(IN The Life Of The Church)
I remember when I first came to UBC back in the fall of 2004. There were many values that I fell in love with, but one that I remember poignantly was the language they are using to dissolve the dichotomy between the sacred and secular. What that meant for me was that they weren't just admitting that they loved U2 and Garden State, they were finding Christian messages in those forms of art that were aiding in their formation.
That was new for me. And it was also cause for pause. While I loved this newfound appreciation for a world what was often withheld from me as a child, I had also had enough bad experiences with "worldly" things to know that being desensitized was a real spiritual phenomon. On one of our old websites we included a conversation about this that was authored by our former pastor Kyle. I remember the first time I read it. Kyle had anticipated and calmed my fears. This isn't verbatim, but he said something like, "nothing is secular does not mean nothing is sinful."
Good ... he understood me--now I was more confident that I could get on board.
I was thinking about this moment from my past because this issue is coming up yet again as I prepare for Sundays sermon on worship. Interestingly, though this value is so deeply engrained within our DNA, I'm still not completely sure how to work out all of the kinks. I haven't found all of the right language.
For example, our staff was recently doing an interview with some former UBCers who were undergoing an ordination process. The purpose of our interview was to talk with them about the church side of that process. One of my questions went something like this, "we believe that sacred/secular division is a poor one and yet when we read scripture we are taught both that God created this world good and that in certain instances God does things like tell Moses to kick off his sandals ... because was standing on holy ground. Was that ground sacred or more sacred than the ground next to it?"
I haven't answered that question, but I believe in the merit of the discussion.
I once heard a friend say that "secular" was a term used by the church fathers to describe the state of affairs between the fall and 2nd coming.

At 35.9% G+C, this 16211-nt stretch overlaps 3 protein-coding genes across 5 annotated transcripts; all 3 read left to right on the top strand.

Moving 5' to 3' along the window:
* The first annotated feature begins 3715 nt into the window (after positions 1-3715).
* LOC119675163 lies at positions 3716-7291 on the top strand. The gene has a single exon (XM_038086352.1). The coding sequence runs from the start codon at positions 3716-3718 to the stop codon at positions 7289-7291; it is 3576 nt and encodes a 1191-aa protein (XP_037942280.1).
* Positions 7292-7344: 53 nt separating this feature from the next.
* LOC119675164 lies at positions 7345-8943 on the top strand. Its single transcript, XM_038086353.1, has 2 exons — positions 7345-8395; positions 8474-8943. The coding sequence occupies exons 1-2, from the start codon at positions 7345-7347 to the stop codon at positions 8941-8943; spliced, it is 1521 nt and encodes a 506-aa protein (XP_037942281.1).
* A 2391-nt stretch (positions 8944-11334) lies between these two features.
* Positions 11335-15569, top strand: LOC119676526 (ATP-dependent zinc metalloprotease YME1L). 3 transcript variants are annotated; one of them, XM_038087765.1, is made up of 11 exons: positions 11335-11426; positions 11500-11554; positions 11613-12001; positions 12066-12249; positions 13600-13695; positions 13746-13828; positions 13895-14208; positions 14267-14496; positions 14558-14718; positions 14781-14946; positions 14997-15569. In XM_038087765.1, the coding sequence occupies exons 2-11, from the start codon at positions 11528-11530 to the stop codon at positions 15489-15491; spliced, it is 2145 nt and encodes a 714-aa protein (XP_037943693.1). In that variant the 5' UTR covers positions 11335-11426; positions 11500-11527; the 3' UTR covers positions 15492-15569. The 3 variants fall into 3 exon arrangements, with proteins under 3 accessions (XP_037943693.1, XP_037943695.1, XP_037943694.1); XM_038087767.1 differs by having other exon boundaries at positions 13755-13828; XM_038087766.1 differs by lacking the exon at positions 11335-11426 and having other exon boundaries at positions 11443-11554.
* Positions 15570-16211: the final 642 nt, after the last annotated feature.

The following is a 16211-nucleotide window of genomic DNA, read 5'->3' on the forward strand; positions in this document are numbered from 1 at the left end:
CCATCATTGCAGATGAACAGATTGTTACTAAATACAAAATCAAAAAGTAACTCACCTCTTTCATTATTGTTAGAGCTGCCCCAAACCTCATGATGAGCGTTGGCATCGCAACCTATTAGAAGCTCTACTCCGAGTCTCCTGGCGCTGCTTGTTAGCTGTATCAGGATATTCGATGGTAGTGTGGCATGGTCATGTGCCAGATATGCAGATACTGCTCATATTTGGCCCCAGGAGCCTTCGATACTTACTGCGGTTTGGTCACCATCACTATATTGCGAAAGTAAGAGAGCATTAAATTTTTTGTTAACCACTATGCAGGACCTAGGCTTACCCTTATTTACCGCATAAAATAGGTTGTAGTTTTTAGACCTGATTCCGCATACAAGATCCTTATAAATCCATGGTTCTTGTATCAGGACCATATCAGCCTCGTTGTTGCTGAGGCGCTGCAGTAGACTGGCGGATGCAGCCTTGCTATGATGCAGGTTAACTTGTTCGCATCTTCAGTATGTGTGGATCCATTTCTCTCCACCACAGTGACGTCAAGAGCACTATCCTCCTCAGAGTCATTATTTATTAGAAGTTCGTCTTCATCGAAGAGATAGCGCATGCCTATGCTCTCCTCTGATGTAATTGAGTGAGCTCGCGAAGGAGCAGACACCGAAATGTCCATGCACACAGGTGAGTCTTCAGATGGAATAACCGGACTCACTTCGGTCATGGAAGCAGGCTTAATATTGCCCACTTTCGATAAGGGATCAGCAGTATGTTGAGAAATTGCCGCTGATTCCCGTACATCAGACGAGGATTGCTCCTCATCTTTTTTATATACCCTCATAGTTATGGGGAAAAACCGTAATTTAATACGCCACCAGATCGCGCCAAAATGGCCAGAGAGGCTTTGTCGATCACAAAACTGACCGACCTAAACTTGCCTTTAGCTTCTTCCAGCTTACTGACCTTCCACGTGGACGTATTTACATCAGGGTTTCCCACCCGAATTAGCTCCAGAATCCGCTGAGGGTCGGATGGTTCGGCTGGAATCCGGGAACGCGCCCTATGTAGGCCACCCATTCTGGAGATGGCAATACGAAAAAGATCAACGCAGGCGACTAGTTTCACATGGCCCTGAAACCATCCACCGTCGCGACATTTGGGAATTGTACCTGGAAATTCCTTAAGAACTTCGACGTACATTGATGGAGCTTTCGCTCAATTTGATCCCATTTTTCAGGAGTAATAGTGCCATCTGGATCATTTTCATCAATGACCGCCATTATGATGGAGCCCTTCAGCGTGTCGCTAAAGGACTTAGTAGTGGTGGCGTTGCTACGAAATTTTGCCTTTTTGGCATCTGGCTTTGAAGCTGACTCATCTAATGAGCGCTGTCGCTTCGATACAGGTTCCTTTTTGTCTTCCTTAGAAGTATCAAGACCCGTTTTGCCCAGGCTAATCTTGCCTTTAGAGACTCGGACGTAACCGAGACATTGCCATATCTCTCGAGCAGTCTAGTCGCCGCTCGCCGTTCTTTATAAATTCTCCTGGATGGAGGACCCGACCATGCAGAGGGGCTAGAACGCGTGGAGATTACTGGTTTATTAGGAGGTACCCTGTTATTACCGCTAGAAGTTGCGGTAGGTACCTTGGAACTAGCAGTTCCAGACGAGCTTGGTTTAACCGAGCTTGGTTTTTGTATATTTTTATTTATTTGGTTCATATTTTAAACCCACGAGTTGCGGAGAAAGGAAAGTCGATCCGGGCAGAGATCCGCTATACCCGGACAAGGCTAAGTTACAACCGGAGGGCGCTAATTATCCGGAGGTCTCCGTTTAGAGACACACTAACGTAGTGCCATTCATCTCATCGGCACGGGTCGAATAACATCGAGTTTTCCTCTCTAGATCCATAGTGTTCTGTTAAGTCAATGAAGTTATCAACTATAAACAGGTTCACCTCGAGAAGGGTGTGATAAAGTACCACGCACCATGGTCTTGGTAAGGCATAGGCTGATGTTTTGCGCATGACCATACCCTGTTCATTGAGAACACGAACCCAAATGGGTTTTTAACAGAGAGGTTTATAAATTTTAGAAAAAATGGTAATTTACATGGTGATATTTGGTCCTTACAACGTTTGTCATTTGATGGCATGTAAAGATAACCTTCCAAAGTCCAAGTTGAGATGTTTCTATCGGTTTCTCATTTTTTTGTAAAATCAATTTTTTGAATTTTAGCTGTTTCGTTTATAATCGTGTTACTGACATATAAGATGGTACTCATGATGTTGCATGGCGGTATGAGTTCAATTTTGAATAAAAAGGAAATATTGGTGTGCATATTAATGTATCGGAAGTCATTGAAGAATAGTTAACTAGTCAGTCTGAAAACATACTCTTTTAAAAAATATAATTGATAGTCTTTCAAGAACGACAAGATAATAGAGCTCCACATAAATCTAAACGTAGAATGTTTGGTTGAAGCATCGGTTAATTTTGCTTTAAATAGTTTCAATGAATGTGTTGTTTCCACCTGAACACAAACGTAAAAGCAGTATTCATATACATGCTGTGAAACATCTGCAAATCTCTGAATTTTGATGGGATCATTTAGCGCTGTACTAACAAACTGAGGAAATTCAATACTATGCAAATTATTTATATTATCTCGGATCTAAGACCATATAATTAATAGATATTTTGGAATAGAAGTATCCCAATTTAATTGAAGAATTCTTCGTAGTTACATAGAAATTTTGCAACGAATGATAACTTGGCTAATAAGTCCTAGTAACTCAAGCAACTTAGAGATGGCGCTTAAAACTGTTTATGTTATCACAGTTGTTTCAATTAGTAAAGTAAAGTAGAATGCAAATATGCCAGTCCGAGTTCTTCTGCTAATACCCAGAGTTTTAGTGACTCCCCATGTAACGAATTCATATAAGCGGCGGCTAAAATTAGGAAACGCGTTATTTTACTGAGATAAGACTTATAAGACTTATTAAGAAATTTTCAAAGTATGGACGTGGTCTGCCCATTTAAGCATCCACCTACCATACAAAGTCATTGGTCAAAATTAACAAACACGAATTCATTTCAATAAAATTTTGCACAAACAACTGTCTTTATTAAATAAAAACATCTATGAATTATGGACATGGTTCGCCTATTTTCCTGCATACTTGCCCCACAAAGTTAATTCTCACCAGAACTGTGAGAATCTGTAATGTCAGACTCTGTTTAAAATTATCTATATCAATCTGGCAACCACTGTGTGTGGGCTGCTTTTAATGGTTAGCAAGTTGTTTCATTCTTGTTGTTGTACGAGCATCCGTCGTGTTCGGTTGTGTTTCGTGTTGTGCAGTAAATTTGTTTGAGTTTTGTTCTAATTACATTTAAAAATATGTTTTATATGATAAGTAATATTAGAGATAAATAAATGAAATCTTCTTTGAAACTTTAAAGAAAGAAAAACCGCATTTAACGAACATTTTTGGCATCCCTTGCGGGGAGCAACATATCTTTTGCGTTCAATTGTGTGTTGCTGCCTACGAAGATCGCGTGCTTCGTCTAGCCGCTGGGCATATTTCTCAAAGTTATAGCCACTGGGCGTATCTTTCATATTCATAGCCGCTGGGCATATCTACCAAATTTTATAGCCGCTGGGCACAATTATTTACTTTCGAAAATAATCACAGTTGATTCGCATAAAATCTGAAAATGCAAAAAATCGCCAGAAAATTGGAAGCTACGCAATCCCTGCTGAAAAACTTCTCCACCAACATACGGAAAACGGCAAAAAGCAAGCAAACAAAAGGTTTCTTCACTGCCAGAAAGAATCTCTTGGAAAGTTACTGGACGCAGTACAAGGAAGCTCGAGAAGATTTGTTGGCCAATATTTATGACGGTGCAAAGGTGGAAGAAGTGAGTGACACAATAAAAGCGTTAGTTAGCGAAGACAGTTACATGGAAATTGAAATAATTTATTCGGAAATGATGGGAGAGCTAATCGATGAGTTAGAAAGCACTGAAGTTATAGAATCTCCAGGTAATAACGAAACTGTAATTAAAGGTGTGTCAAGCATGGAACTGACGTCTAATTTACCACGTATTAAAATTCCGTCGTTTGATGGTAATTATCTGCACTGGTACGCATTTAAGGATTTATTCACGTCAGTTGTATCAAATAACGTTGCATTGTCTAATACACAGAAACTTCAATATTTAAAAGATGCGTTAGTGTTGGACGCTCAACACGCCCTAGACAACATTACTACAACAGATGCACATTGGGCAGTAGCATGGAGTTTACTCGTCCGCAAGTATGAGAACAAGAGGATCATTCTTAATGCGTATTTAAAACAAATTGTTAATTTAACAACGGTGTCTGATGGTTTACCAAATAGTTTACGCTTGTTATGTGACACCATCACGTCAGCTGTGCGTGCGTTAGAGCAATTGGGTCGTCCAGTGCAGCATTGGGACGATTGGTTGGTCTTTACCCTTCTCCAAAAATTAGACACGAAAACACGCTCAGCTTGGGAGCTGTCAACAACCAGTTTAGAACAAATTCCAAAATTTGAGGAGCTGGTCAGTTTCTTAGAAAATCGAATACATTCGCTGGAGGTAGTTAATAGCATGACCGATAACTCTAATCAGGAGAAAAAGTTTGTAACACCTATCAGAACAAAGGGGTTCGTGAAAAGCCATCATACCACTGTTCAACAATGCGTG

Lucky for UBC the man that is considered an academic wrangler of church fathers goes to our church ... so I called him to talk about it.
He pointed me to Augustine's City of God. In this book Augustine argues that city of man exists within the city of God. It's best not to think of these as geographic locations but rather spiritual realities. Brokeness exists within God's good creation. The word secular comes from the Latin word saeculum which means "generation, lifetime" or I think in Augustines case "age." What Augustine suggests is that this broken saeculum exists within God's saeculum--or this broken age exists within God's age, just like city of man exists within the city of God.
Which brings me full circle. After the respondents fielded my question about the sacred and secular in that ordination interview, Craig reminded us that Kyle used to talk about that which has been redeemed and that which is in need of redemption.
There is a sort of dualism that pervades our experience. I just want us to be careful about what language we use because I think it matters.
When Paul was contending with the philosophical juggernauts on Mars Hill in Acts 17, he identified the unknown god as the one he knew. It was a savvy move. To bolster his case he did theology by quoting a pagan poet from the island of Crete, "in Him we live, move, and have our being," Paul says in verse 28.
Here's why I think this matters. Had Paul been convicted that there were sacred and secular dualisms present he might have been inclined to present his Greek counterparts with Truth packed in Jewish presuppositions and experience ... and that would have landed flat and the whole thing would have ended poorly. But because Paul believed that creation was good and the God was so awesome that Greeks couldn't keep him out, he was able to identify the holy longing behind the pagan poets quote and bring a statement was partially redeemed into full redemption.
This is a difficult and beautiful task the church has been called to. I hope you'll join us in it.
Marfa Trip reflection by Joshua Blake